Lawn and Garden Questions

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The weather feels like it is getting back to normal this week. Although this week has been cold, the warm wet weather has kept many plants from going dormant. The warm weather has also prompted a few more calls than usual during this time of year to the Caldwell Extension Center. I thought I would share two questions that would be of general interest.

What is wrong with my lawn? There are dead spots in my lawn.

I made a house call to figure this one out. Some plant diseases are so unique they can be identified from the car windshield. Red thread is a turf disease. The name, red thread, is an excellent description of this disease, too. red thread on fescueThe red, or pinkish, fungal mycelium (or threads) make this disease’s name very descriptive.

However, plant diseases don’t just happen. There are three things that must occur for red thread, or any disease, to develop. The disease causing organism must be present, there must be a susceptible host plant, and environmental conditions have to allow for the disease organism to grow. If one of these factors is missing, the disease will not develop.

For red thread to develop, the fungus, Laetisaria fuciformis, must be present. And there must be an acceptable host. Acceptable host plants for red thread are chewings fescue, tall fescue, kentucky bluegrass, ryegrass, and bermudagrass. The environmental conditions also have to be support the disease organism’s growth. If one of these factors is missing, the disease can not grow or develop.

Though red thread rarely kills its host plant, it does weaken the grass stand. It also makes the turf look unhealthy. Red thread develops in the spring and fall when the weather is cool and wet. This is the type of weather we have had since October. The disease occurs when the grass is growing slow because of overcast weather and the turf fertilization is unbalanced.

If this disease shows up in your lawn, it is a good indication your fertility program needs to be examined. Take a soil test. Be sure you are getting enough nitrogen on the lawn in February, September and October. You can remember these dates as Valentines Day, Labor Day, and Halloween. Besides getting enough nitrogen, ½ to 1 pound of nitrogen per 1,000 square feet, be sure there is enough potash for a healthy lawn, too. For additional information, consult the NC State Turffiles Tall Fescue Maintenance Calendar. This publication is available online or by calling the Caldwell Extension Center at 757-1290.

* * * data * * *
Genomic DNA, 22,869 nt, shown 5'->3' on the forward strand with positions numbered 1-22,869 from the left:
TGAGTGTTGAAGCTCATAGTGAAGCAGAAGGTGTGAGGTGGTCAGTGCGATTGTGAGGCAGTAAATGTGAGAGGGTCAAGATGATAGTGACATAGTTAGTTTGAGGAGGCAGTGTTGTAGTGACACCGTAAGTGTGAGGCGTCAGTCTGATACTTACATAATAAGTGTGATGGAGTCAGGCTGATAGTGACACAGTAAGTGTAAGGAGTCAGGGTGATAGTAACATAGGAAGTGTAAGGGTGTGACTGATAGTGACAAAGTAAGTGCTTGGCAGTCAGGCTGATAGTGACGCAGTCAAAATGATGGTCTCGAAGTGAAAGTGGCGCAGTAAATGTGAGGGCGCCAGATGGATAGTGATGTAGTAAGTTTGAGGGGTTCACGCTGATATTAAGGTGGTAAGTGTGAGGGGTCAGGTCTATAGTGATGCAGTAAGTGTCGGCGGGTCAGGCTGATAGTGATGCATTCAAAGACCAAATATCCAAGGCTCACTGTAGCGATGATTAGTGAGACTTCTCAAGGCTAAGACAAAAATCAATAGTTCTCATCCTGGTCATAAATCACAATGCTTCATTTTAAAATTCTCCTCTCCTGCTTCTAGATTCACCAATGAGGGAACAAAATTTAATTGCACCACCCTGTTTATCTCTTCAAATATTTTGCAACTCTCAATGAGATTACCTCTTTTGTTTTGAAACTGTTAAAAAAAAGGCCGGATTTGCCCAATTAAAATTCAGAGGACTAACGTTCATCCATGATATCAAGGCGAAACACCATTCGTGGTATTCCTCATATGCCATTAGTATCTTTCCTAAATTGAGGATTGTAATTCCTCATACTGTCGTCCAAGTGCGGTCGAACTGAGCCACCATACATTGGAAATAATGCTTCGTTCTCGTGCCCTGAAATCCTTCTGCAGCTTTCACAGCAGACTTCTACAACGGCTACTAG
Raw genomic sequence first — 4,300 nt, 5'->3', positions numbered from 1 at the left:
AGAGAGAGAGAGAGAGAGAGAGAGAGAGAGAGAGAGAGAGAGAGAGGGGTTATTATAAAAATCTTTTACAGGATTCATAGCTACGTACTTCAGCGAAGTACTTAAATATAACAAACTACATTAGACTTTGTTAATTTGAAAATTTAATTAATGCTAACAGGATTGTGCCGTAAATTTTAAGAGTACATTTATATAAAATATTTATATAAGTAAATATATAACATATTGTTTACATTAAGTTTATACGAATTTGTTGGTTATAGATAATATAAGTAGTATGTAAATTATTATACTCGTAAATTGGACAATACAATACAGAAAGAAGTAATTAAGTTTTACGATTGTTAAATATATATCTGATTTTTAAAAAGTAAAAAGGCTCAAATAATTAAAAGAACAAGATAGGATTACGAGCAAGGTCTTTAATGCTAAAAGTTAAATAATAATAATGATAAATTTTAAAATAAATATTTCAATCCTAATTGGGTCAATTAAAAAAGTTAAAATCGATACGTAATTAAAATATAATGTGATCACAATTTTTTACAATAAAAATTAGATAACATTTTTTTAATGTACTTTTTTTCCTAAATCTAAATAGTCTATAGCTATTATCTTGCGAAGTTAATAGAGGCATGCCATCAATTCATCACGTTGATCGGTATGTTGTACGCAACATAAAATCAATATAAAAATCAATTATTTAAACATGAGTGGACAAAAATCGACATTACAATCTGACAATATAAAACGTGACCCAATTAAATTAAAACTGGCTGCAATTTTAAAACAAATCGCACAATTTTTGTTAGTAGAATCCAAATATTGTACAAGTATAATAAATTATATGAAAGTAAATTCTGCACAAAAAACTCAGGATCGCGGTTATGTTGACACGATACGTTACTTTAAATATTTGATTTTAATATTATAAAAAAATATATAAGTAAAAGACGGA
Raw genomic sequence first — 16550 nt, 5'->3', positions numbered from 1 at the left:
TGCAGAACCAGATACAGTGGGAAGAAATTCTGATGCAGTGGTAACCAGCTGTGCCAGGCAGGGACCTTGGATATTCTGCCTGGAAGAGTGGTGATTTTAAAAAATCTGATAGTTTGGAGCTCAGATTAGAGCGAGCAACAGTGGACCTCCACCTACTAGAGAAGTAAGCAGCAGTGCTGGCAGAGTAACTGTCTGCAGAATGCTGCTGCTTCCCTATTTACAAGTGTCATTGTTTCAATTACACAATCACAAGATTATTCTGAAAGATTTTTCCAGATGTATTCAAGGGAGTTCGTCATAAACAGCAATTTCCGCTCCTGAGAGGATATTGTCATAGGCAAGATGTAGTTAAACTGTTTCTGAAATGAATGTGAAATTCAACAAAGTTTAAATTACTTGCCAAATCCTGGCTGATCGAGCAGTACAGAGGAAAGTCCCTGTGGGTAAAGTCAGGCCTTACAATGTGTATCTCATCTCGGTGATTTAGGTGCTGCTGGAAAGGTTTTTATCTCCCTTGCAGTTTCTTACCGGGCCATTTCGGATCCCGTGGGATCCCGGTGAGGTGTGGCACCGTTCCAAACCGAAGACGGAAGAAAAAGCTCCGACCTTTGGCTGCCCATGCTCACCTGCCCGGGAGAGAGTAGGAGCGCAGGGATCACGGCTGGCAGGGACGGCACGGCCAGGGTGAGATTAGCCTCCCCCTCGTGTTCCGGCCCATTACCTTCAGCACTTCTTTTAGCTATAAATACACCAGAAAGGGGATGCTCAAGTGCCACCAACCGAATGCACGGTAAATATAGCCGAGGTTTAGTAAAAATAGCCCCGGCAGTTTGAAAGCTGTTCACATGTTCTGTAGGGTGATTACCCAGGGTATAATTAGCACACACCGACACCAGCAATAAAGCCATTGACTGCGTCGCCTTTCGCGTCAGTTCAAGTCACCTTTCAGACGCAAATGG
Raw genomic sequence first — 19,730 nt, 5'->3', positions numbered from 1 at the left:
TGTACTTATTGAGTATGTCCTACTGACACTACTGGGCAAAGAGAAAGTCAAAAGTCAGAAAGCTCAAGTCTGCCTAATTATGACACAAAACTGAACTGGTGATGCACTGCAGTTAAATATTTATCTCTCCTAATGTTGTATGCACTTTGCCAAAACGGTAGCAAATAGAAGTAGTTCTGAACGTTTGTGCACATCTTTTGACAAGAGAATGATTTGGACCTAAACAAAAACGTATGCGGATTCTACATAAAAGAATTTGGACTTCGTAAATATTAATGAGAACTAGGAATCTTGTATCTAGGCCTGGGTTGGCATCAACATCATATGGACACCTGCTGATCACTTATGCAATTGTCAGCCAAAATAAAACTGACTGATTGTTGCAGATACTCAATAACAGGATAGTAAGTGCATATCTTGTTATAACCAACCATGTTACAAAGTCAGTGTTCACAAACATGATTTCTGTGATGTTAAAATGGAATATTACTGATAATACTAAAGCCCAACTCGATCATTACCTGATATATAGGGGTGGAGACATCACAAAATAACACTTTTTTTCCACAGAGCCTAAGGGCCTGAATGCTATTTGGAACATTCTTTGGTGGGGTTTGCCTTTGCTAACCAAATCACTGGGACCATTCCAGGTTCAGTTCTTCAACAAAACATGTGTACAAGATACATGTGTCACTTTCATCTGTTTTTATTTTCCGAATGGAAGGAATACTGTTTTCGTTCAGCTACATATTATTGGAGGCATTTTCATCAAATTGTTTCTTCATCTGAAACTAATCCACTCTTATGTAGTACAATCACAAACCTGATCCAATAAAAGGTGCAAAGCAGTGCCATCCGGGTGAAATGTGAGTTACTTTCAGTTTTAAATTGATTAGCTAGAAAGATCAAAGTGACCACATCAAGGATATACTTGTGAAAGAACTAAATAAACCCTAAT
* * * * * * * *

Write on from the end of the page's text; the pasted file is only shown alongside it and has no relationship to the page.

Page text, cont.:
What is this on my camellia?

Camellias are often attached by scale insects. Scale insects feed on plants by piercing plant tissue and sucking sap. Scales do not look like typical insects. They are small, immobile, and have no visible legs. They vary in appearance depending on species and gender. Some look like small fish scales attached to the plant. Because of their unusual appearance, these insects can reach damaging levels before they are noticed.

Tea scale is the most common insect pest on camellias. Their feeding weakens the plant and causes yellow splotches on the upper surface of leaves.

 Tea scale are common insect pests of camellias. Camellias are in the same genius as tea plants. This is how the tea scale earned its common name.

Tea scale are common insect pests of camellias. Camellias are in the same genius as tea plants. This is how the tea scale earned its common name.

With a large infestation, the undersides of the leaves are covered by a cottony mass.

Some scale infestation can be handled by hand picking the infested leaves. Bigger infections need pesticides to tackle the problem. Horticultural oil can be sprayed to control the crawlers and keep them from becoming adults. Do this in the spring, after the plants have finished blooming and the danger of cold weather has passed. With tea scale, crawler activity coincides with the flush of new plant growth in the spring. Timing is important when using horticultural oils. Also, be sure to completely cover the plant, including the underside of the leaves. This is a contact product. If the crawlers are not contacted by the spray application, they will not be controlled. If using horticultural oils, plan to make two spray applications, 10 days apart.

A soil applied insecticide can be used to control the adults as well as immature crawlers. This can be done once early in the spring. Treat around the base of the infested plant with a product containing dinotefuran. However, products such as Safari that contain dinotefuran are not packaged for homeowners. As with all pesticides, read and follow all label instructions and precautions.

For answers to your agricultural questions, call the Caldwell County Extension Center at 828-757-1290 or visit us online anytime at https://caldwell.ces.ncsu.edu.

Written By

Photo of Seth NagySeth NagyCounty Extension Director (828) 757-1290 seth_nagy@ncsu.eduCaldwell County, North Carolina
Updated on Jan 5, 2016
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